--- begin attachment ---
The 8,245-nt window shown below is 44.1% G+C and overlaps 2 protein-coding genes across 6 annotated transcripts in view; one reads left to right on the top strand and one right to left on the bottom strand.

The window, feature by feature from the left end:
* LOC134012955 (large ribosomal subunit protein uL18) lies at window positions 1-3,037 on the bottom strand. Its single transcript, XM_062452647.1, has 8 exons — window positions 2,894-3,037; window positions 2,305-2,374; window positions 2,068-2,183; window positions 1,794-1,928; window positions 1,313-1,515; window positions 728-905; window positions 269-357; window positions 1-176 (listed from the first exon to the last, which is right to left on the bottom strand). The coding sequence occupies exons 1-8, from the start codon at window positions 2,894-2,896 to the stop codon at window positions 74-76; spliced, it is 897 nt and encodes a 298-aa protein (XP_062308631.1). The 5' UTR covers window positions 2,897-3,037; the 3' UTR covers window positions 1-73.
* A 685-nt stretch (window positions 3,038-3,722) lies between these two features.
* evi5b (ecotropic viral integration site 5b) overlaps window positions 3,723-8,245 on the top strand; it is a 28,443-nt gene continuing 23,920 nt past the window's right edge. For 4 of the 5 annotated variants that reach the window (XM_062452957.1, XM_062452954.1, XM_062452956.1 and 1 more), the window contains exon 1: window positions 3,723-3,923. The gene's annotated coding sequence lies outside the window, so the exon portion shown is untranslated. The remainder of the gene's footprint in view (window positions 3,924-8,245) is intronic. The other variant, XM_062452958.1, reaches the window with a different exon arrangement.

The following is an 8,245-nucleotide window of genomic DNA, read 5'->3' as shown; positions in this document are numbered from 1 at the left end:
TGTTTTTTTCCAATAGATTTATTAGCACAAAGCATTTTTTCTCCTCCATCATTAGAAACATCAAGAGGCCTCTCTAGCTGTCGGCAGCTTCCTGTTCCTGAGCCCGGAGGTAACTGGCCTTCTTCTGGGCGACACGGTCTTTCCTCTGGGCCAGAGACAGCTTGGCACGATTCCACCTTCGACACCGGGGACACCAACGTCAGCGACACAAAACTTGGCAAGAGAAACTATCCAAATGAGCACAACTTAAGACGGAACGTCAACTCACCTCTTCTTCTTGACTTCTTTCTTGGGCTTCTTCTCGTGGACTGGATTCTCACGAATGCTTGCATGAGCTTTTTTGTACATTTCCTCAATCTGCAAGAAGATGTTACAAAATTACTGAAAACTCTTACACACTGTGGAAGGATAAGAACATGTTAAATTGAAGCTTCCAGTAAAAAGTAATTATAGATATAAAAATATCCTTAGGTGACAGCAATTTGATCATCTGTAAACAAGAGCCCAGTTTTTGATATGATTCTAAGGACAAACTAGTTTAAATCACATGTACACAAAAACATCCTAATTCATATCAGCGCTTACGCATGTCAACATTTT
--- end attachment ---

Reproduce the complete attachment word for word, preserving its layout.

The 8,245-nt window shown below is 44.1% G+C and overlaps 2 protein-coding genes across 6 annotated transcripts in view; one reads left to right on the top strand and one right to left on the bottom strand.

The window, feature by feature from the left end:
* LOC134012955 (large ribosomal subunit protein uL18) lies at window positions 1-3,037 on the bottom strand. Its single transcript, XM_062452647.1, has 8 exons — window positions 2,894-3,037; window positions 2,305-2,374; window positions 2,068-2,183; window positions 1,794-1,928; window positions 1,313-1,515; window positions 728-905; window positions 269-357; window positions 1-176 (listed from the first exon to the last, which is right to left on the bottom strand). The coding sequence occupies exons 1-8, from the start codon at window positions 2,894-2,896 to the stop codon at window positions 74-76; spliced, it is 897 nt and encodes a 298-aa protein (XP_062308631.1). The 5' UTR covers window positions 2,897-3,037; the 3' UTR covers window positions 1-73.
* A 685-nt stretch (window positions 3,038-3,722) lies between these two features.
* evi5b (ecotropic viral integration site 5b) overlaps window positions 3,723-8,245 on the top strand; it is a 28,443-nt gene continuing 23,920 nt past the window's right edge. For 4 of the 5 annotated variants that reach the window (XM_062452957.1, XM_062452954.1, XM_062452956.1 and 1 more), the window contains exon 1: window positions 3,723-3,923. The gene's annotated coding sequence lies outside the window, so the exon portion shown is untranslated. The remainder of the gene's footprint in view (window positions 3,924-8,245) is intronic. The other variant, XM_062452958.1, reaches the window with a different exon arrangement.

The following is an 8,245-nucleotide window of genomic DNA, read 5'->3' as shown; positions in this document are numbered from 1 at the left end:
TGTTTTTTTCCAATAGATTTATTAGCACAAAGCATTTTTTCTCCTCCATCATTAGAAACATCAAGAGGCCTCTCTAGCTGTCGGCAGCTTCCTGTTCCTGAGCCCGGAGGTAACTGGCCTTCTTCTGGGCGACACGGTCTTTCCTCTGGGCCAGAGACAGCTTGGCACGATTCCACCTTCGACACCGGGGACACCAACGTCAGCGACACAAAACTTGGCAAGAGAAACTATCCAAATGAGCACAACTTAAGACGGAACGTCAACTCACCTCTTCTTCTTGACTTCTTTCTTGGGCTTCTTCTCGTGGACTGGATTCTCACGAATGCTTGCATGAGCTTTTTTGTACATTTCCTCAATCTGCAAGAAGATGTTACAAAATTACTGAAAACTCTTACACACTGTGGAAGGATAAGAACATGTTAAATTGAAGCTTCCAGTAAAAAGTAATTATAGATATAAAAATATCCTTAGGTGACAGCAATTTGATCATCTGTAAACAAGAGCCCAGTTTTTGATATGATTCTAAGGACAAACTAGTTTAAATCACATGTACACAAAAACATCCTAATTCATATCAGCGCTTACGCATGTCAACATTTT